MotoCzysz breaks the ton in historic TT ZERO electric motorcycle win
In a historic win, Mike Rutter, riding for MotoCzysz, won the 2012 TT ZERO, and along the way broke the ton, meaning a lap speed greater than 100 miles/hr. John McGuiness, riding for MUGEN Shinden, came in 2nd and Rutters teammate Mark Miller taking third. All three "broke the ton," but it is Rutter who wins the £10,000 prize fund offered by the Isle of Man government for the first rider to make this achievement.
The Isle of Man has been rainy the past few days, delaying the start of the race, and riders interviewed by Manx Radio just before the race were nervous. Race officials issued a warning to riders to expect damp conditions all around the track, and limited visibility on the mountain portion of the course. However once the race began the riders must have left their nervousness back at the starting line, because Rutter, McGuiness and Miller all turned in excellent results.
The race started off strong with Rutter, McGuiness and Miller all hitting faster and faster speeds at each timing point, that is until reaching the mountain section of the course. The race format is a time trial, meaning the riders are racing to see which one turns in the fastest lap speed (time). Rutter reached a 119 miles/hr indicated lap speed at the Ramsey timing point, but of course the mountain took its toll on the riders speed.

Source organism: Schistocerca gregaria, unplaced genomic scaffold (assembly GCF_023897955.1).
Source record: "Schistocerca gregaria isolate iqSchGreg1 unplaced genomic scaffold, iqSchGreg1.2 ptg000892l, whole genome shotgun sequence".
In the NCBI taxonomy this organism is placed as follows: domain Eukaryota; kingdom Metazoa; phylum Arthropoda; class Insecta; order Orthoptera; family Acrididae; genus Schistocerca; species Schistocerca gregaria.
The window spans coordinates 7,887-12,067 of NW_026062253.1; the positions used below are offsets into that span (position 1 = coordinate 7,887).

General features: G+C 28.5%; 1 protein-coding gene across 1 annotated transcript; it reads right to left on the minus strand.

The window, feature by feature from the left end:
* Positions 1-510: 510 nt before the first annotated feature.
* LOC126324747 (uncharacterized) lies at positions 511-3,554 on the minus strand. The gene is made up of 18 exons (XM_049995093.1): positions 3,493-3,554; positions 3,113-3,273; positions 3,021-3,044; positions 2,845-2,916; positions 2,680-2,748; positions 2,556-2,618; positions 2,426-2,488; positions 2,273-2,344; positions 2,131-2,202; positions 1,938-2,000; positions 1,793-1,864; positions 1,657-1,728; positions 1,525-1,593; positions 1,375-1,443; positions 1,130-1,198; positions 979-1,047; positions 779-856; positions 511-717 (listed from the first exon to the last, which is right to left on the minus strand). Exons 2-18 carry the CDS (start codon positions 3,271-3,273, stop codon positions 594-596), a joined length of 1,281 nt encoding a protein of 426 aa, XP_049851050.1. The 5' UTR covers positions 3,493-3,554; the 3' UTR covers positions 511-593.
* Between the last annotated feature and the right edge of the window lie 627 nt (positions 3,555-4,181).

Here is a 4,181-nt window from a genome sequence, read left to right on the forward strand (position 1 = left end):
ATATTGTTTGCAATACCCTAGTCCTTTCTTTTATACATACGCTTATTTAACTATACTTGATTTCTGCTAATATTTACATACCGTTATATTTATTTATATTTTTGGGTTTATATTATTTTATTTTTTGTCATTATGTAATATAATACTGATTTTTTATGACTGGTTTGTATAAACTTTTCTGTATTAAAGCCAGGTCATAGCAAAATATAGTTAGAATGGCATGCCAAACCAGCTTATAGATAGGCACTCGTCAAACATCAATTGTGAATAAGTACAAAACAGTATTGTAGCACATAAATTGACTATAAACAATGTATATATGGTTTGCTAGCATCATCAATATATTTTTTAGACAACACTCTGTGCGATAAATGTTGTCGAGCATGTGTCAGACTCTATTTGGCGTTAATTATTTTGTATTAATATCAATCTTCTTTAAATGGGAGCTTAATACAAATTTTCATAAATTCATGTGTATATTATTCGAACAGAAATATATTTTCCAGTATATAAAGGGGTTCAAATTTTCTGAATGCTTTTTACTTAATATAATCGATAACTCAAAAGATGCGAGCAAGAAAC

Of the 8 teams which started several retired, with most retirees bowing out before the first timing point. That left five teams in competition for most of the race. These were: Mike Rutter (MotoCzysz), John McGuiness (MUGEN Shinden), Mark Miller (MotoCzysz), Yoshinari Matsushita (KomattiMirai Racing from Japan) and Rob Barber. But Matsushita retired before reaching the mountain.
At the Sulby speed trap Rutter was clocked at 126 miles/hr, with Miller and McGuiness clocked a bit faster. During practice on Sunday, Rutter was clocked at 154 miles/hr at Sulby, but reportedly was going slow at the end of that practice lap indicating his bike had nearly run out of energy. The strategy will have been to take it a bit easier today to ensure having enough energy to run well throughout the race, and maybe have enough for a strong sprint at the end.